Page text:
There are some things that you can’t train for. In any public service job, you know that you will be approached by many different kinds of people. Some have physical disabilities. You don’t have to know all about their condition to help them get the information they need. Some people have mental challenges: they are slower or disabled, and require a different pace to absorb what they hear. Some require step-by-step instruction or aid.
Some have emotional difficulties, everything from going postal to manic depressive to just plain having a bad day. There are certain things we all know: people like to be acknowledged; courtesy goes a long way to bridge gaps between people, and everyone deserves respect. Public service workers and librarians don’t get special psychological training to deal with these challenges. Sometimes you just go on instinct.
One of our many schizophrenic patrons came in. He is a young African-American man, quite tall and somewhat menacing as he stalks rapidly from one end of the library to the other. He mutters under his breath and looks intently at people, until he realizes at some level that they are observing him with alarm. Then he turns and stalks off, until someone else distracts him.
On this day, he came up to the desk and stared at me. This unnerves me as much as the next person. I don’t like being stared at, and the heightened level of the unexpected brings its own anxiety.
He said, “Uh, I have a question. You see, you see, what I want to know is,” - dramatic pause - “why do women love men so much?” He struck a pose – chin in hand, elbow on desk, other fist on his hip – and stared at me, motionless. All twelve inches from my face.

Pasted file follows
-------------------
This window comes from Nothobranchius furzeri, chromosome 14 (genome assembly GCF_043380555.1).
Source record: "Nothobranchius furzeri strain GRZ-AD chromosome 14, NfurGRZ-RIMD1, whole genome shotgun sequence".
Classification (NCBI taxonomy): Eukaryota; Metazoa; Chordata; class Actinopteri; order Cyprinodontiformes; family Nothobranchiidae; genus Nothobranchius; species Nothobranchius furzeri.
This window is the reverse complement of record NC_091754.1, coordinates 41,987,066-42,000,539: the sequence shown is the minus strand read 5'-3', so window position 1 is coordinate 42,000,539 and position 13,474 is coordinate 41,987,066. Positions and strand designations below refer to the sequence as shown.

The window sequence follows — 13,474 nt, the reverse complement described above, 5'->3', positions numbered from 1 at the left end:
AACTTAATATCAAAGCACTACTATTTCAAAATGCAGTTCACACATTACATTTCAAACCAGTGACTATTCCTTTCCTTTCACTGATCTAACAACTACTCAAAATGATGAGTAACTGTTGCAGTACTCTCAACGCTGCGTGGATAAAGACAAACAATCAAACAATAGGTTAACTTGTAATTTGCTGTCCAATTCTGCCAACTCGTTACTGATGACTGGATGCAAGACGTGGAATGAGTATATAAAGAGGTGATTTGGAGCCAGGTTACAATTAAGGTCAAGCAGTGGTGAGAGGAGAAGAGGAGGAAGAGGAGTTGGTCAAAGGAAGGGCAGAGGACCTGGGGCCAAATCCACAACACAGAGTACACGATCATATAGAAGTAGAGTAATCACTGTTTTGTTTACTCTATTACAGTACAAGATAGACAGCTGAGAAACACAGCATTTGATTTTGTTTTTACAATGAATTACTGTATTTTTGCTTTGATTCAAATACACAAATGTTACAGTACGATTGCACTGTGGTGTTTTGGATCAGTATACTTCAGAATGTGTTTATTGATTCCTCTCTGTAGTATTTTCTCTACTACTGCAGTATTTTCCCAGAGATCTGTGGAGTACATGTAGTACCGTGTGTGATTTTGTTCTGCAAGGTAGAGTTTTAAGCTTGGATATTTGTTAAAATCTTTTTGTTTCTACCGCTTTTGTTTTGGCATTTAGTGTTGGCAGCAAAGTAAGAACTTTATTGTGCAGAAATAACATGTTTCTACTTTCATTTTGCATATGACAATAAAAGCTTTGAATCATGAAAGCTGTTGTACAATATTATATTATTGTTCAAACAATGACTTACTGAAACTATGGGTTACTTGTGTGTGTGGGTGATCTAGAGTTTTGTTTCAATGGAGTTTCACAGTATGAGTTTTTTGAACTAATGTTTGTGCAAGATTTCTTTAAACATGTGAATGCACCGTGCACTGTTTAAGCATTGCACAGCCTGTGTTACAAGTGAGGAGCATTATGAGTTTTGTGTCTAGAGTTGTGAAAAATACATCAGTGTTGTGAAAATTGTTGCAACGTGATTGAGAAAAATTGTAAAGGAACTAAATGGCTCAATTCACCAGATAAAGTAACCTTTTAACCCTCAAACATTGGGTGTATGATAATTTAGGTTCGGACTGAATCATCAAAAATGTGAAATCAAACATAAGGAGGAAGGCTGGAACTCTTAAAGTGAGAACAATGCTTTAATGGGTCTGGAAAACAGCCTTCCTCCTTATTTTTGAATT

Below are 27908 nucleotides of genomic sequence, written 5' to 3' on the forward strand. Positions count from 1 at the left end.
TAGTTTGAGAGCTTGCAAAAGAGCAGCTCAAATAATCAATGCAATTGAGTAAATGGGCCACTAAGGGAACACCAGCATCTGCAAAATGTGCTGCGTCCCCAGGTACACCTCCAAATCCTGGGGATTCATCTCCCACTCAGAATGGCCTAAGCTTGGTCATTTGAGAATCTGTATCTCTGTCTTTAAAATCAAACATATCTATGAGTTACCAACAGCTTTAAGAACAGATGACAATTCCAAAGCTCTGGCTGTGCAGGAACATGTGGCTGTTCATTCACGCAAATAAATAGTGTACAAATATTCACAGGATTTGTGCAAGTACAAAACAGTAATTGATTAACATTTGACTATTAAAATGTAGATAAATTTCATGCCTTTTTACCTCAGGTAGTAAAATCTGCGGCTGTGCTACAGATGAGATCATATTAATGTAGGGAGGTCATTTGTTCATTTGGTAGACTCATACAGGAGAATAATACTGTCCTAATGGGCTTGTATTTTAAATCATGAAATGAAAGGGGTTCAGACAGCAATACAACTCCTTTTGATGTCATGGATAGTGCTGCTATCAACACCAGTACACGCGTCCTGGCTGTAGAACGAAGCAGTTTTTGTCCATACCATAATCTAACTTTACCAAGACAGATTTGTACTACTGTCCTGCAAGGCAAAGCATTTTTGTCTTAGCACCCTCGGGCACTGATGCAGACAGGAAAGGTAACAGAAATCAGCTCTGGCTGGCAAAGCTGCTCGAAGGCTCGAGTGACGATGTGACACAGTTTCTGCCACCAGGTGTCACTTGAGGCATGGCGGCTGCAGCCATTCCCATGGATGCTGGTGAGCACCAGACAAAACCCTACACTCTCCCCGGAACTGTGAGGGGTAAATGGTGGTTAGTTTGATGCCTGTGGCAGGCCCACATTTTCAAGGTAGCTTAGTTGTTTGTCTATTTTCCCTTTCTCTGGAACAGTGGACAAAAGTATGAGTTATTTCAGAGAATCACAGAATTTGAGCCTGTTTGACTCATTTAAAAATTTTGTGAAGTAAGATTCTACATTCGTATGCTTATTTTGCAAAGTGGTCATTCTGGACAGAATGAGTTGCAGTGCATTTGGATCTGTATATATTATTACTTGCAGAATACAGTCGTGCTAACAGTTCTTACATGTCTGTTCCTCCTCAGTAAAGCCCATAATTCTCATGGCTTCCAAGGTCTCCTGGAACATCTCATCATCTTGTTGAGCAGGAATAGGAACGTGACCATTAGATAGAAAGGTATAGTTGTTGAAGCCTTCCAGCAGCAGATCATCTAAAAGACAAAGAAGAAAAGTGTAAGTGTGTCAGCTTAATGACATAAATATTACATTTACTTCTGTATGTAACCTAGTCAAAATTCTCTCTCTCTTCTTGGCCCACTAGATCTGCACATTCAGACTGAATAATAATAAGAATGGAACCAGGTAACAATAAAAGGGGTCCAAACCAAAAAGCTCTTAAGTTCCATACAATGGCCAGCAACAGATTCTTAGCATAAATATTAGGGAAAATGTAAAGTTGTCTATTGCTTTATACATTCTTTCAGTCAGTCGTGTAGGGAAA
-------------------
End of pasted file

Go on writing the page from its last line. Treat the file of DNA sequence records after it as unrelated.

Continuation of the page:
Deep breath. I went with the parenting theory that if they can ask the question, they deserve an answer and start with the simplest.
“I think we’re made that way,” I said. “Women and men go together.” How could I even begin to explain homosexuality, feminism, high divorce rates and everything that negates that statement? No way. Keep it simple, I told myself.
He straightened up. “I think you’re right,” he said. “That’s right.” Whew. Dodged a bullet.
“So, then,” – another dramatic pause – “why do women love ME so much?”
O dear. I couldn’t laugh. I couldn’t question. I couldn’t run away. He was posed again, staring at me without moving, twelve inches from my face.
I turned to see my coworkers at the desk staring at me, too – no help there. I mean, what DO you say?
I turned back to him, still posed. “I think you should ask the women who love you that question,” I said.
He seemed surprised and his pose unbent. “Oh, uh, maybe you’re right,” he said, straightening up. “Uh, yeah, maybe I’ll try that,” and turned away.
I’m not quite sure what happened there, but I do know this – instinct – and a high five in the back office – can be its own reward.